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The Blue Jay

The Blue Jay

I’m having breakfast looking out at the bird feeder, which I refilled yesterday. The squirrels have not yet emptied the “squirrel proof” feeder, largely because Koufax has been on a tear out there.

Surprisingly, a Blue Jay lands on the feeder and is industriously pulling out seed. Blue Jays are normally ground feeders, and it’s odd to see this large, loud bird balancing on the feeder. I suspect he’d toss a squirrel off himself if he had to. These are aggressive, opportunistic birds.

Yet, the Jay is flexible. For whatever reasons (probably because the absence of squirrels means that no food has spilled on the ground), he has decided to use the feeder and, despite his infrequent visits, has created a nice technique, bending his body to reach the access meant for smaller birds at another level. He has improvised nicely.

He reminds me of the trouble with a lot of consultants, who have a sales process (or team building program, or decision making methodology, or a strategy retreat regimen) which is as rigid as an I-beam. They “customize” by changing the name on the materials or providing a custom binder, but they are essentially pounding everything in sight with the same hammer.

Virtually ever consultant I’ve ever encountered actually has a larger “playing field” than he or she acknowledges. The larger your buyer “universe” the more opportunity to make a sale. And that universe includes both number of buyers and appealing to any single buyer’s total gamut of needs (or your ability to create need).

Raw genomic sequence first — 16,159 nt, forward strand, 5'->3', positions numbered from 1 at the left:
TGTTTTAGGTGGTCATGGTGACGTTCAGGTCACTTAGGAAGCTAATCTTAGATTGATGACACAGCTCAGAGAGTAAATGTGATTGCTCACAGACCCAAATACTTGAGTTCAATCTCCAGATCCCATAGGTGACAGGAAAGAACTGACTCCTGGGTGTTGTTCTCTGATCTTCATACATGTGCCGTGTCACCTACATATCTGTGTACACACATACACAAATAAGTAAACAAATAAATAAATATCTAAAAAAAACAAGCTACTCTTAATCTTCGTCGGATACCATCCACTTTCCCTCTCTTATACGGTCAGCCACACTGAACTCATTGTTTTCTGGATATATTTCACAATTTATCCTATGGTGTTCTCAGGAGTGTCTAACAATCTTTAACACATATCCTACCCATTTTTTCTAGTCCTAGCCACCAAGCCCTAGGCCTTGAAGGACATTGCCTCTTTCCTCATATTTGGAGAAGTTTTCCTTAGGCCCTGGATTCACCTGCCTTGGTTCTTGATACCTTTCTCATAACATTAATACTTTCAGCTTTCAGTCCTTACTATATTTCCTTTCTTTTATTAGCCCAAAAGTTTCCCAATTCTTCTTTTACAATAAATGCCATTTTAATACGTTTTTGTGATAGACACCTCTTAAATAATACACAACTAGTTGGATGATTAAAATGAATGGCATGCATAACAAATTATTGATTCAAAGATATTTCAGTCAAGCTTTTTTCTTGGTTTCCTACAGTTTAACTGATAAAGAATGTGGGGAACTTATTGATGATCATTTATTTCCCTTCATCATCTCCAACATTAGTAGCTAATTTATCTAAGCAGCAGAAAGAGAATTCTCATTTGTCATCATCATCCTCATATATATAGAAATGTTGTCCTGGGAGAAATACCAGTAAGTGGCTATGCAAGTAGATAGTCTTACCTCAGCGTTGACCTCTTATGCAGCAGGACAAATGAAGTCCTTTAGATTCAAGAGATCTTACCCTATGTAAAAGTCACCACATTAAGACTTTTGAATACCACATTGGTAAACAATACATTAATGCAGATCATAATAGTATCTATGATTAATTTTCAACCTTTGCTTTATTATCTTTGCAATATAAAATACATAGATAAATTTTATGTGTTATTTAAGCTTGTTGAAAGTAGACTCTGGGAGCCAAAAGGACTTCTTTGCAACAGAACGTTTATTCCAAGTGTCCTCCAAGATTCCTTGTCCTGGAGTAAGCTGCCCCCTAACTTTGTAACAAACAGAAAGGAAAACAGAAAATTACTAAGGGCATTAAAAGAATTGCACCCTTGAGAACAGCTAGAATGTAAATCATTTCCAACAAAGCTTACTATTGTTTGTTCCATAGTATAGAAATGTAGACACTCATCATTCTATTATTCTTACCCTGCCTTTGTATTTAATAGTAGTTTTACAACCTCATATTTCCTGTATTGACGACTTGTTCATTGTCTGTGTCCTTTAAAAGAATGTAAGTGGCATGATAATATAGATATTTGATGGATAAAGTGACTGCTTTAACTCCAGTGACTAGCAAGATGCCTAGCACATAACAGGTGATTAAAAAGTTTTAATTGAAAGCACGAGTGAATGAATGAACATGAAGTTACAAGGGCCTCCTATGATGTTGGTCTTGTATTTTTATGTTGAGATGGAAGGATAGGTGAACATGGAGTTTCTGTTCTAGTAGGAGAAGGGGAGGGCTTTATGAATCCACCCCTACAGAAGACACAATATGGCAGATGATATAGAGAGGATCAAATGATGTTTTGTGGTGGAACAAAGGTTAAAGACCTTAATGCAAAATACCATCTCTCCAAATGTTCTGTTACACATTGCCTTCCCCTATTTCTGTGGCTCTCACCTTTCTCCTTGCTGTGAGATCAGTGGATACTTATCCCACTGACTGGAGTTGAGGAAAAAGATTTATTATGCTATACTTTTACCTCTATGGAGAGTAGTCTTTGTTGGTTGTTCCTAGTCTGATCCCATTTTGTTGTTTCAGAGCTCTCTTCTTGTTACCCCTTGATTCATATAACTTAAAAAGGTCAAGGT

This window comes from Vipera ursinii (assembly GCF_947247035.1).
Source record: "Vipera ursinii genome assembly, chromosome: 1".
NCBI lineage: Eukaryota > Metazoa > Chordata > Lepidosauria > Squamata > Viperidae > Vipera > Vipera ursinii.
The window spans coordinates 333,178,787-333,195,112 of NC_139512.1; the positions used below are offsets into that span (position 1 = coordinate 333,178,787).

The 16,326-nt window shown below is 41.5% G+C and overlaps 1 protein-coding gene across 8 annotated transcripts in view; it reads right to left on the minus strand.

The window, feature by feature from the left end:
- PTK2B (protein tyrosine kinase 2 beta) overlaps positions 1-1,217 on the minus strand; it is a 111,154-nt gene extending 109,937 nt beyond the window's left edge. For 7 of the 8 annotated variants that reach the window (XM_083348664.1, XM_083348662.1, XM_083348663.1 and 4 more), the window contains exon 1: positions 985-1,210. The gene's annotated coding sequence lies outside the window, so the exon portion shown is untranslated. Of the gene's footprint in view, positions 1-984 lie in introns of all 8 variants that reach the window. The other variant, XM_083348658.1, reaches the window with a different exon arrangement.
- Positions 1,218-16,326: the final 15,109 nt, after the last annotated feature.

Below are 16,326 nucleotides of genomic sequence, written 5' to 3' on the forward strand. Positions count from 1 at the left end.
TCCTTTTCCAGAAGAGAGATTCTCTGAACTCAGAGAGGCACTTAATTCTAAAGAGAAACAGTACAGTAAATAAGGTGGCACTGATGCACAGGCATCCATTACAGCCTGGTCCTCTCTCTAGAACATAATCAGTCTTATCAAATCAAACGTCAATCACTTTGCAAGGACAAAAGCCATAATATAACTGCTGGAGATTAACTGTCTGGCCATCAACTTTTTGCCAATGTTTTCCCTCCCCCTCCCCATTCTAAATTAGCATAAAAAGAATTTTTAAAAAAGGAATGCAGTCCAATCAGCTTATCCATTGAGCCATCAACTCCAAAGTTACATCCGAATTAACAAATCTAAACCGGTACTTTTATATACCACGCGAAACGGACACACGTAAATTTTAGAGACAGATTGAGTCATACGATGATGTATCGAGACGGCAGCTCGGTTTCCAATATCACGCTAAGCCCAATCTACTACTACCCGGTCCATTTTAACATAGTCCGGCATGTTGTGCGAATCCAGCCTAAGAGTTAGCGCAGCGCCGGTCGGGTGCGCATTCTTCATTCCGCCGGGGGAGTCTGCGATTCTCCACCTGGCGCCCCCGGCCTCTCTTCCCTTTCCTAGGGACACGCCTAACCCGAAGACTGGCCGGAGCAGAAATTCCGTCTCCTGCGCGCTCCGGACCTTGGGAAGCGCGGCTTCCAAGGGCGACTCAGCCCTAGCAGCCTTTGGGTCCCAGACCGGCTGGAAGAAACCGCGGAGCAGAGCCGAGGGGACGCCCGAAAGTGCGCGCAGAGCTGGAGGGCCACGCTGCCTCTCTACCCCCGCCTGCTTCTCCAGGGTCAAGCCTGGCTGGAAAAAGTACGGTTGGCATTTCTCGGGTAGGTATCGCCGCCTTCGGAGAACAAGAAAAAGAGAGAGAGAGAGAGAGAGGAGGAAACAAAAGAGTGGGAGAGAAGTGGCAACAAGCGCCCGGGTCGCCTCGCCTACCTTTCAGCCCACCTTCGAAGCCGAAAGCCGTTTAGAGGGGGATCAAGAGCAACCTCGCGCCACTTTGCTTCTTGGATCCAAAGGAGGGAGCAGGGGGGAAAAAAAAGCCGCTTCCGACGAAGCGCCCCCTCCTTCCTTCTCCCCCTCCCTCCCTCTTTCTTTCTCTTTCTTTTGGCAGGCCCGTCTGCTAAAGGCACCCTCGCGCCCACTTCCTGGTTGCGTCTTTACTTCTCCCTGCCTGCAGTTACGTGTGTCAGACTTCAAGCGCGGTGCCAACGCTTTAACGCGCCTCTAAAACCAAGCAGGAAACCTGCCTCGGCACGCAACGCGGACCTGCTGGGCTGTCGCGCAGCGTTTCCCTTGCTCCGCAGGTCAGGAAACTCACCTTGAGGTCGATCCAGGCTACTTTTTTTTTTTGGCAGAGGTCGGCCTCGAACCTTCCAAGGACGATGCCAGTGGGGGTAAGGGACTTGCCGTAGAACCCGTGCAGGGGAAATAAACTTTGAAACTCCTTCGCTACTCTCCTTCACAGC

If you are an expert, for example, in communications skills, it seems to me you are able to consult in these areas: listening effectively, media relations, branding, conflict resolution, negotiating, customer relations, union relations, employee morale, marketing techniques, shareholder inclusion, and so on. But if the only tool in your toolkit is a three-day communications audit or a workshop on presentation skills, then you might as well get a day job, because you’re not going to become wealthy in this profession.

If there’s nothing on the ground, fly up to the feeder. If there’s nothing there, try a different yard. If there’s nothing there, steal something from a squirrel. You’ll find the squirrels in human resources.

© Alan Weiss 2007. All rights reserved.

Written by

Alan Weiss is a consultant, speaker, and author of over 60 books. His consulting firm, Summit Consulting Group, Inc., has attracted clients from over 500 leading organizations around the world.

Comments: 1

  • Dan Weedin

    November 21, 2007

    Alan: A very timely article for me. As a new consultant and speaker, this gives me food for thought and brainstorming.

    Thanks and Happy Thanksgiving.

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